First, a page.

Welcome the Year of the Horse with a citrusy kick that will not only deliver good flavor right now but also will promise good fortune in the months ahead.
Citrus fruits like oranges, kumquats and pomelos are traditional for the Lunar New Year, which begins Jan. 31 this year. They are used for decoration, given as gifts or snacked on. But cookbook author Grace Young says citrus fruit also has its place in cooking, particularly now when everyone is focused on new beginnings.
“We’re watching our weight,” says the New York City-based author of “Stir-Frying to the Sky’s Edge” and two other cookbooks. “We want to eat healthily, and it’s good to have that hit of vitamin C. I think, for a stir-fry, oranges are beautiful.”
Oranges and other citrus are Lunar New Year must-haves because they are rich in symbolism in terms of color, shape and the puns that can be made off their Chinese names, said Terese Tse Bartholomew, curator emeritus of Himalayan art and Chinese decorative art at the Asian Art Museum of San Francisco and author of the book “Hidden Meanings in Chinese Art.”
“It’s the color,” says Bartholomew, speaking of oranges. “It’s the color of gold. People want the new year to bring them money. Have you heard the Cantonese new year greeting? ‘May you explode in wealth.’ People must have these wealth-giving things.”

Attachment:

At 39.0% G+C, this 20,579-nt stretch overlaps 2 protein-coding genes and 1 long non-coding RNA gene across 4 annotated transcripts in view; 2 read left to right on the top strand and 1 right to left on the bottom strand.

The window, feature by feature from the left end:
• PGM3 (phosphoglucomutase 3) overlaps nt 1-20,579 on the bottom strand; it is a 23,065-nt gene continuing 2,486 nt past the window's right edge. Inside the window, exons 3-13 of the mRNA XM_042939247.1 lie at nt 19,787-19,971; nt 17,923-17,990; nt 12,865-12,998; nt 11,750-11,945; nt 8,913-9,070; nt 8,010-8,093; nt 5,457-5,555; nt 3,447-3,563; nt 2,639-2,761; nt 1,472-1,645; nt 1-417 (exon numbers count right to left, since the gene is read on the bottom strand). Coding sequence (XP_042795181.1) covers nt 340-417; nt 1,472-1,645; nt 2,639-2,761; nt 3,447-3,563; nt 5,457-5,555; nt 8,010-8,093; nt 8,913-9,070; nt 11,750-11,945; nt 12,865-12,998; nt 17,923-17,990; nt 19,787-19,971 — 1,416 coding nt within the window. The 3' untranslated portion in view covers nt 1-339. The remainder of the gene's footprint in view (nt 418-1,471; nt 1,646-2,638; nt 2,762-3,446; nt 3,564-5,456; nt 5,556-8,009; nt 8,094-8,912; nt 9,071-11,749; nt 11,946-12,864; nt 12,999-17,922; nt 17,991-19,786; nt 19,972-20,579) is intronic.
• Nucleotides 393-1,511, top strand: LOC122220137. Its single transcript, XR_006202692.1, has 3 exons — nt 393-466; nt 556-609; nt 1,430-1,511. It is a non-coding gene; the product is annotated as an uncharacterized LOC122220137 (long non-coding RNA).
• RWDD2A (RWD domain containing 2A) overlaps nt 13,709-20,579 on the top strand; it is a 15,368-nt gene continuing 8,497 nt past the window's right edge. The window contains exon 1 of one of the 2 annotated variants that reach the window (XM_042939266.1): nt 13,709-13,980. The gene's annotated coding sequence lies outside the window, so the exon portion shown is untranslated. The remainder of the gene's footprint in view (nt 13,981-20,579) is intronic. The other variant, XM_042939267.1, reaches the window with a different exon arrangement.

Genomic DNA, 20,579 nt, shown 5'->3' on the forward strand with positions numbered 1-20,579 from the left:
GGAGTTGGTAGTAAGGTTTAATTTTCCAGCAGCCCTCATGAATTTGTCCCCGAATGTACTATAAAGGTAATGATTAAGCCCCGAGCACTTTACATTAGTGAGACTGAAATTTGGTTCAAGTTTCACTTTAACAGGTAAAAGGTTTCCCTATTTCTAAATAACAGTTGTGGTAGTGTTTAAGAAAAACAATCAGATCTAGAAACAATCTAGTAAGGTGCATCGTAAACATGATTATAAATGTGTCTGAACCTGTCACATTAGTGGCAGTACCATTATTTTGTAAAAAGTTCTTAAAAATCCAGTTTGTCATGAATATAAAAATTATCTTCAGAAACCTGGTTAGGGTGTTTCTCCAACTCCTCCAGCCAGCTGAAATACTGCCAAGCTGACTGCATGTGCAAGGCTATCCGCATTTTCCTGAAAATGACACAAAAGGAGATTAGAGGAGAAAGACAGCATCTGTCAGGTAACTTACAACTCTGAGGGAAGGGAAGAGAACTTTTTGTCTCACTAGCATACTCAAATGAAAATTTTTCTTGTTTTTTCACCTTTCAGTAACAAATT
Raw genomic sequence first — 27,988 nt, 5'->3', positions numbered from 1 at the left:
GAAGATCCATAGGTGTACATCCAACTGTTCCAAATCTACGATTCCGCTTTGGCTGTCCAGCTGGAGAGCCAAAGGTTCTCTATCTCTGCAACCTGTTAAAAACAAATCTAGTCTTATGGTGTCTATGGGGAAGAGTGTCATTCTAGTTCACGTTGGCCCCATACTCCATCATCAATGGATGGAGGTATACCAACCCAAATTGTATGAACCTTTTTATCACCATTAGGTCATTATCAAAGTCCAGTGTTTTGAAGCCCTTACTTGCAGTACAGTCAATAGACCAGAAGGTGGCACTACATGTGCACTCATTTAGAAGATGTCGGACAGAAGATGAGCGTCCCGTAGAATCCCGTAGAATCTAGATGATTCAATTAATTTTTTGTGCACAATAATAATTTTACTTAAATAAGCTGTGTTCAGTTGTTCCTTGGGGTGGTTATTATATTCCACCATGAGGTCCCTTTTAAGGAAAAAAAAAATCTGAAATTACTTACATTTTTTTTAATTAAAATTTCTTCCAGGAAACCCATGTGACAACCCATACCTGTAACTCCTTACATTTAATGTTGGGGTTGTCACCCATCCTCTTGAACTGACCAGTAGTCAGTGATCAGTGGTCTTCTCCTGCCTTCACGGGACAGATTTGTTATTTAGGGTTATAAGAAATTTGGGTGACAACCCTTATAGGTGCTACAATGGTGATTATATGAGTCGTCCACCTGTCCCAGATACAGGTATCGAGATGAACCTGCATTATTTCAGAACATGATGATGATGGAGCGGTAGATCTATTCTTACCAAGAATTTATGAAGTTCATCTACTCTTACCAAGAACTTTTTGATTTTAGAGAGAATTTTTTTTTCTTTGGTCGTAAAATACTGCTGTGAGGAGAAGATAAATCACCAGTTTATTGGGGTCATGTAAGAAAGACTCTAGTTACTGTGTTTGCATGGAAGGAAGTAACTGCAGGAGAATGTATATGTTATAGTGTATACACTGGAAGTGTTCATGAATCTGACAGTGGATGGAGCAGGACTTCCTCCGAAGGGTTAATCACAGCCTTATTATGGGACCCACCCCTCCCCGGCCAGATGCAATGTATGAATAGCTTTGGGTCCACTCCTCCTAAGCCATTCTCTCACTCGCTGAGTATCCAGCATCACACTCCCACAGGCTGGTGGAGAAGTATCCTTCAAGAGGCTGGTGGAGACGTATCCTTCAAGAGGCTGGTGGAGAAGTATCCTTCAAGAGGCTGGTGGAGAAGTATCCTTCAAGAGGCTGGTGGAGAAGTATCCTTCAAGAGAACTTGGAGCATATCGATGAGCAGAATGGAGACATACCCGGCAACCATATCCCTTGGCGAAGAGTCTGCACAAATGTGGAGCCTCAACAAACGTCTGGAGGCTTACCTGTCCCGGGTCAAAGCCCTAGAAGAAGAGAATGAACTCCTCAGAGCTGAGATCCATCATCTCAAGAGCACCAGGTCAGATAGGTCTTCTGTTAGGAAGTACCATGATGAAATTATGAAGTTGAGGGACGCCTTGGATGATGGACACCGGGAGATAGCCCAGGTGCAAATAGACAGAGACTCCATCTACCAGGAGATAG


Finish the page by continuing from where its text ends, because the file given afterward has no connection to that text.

During the new year, adults will place two oranges, preferably with leaves still attached as a sign of green life, along with red envelopes of money next to the pillows of sleeping children, she said.
Puns are very much the thing. An orange is called “gut” in Cantonese, which ties in with “dai gut,” or good fortune, Bartholomew explained. Pomelo is called “you,” which sounds like the Cantonese word for “to have.” So, households will have one, preferably two, pomelos on hand to symbolize the desire “to have all your wishes come true,” she said. The Cantonese name for kumquat sounds like “gumgut” and is a pun on gold – “gum” – and good fortune – “dai gut.” That’s why candied kumquats are a traditional new year’s treat.
You should have luck finding citrus now because this is peak season.
“Sweet treats are a huge thing for Viet Tet gatherings. You set out an assortment for guests to nibble at tea,” writes Andrea Nguyen, author of “Into the Vietnamese Kitchen.” (Tet is the Vietnamese word for Lunar New Year.) “I take a nontraditional route by making candied orange peels for Tet.”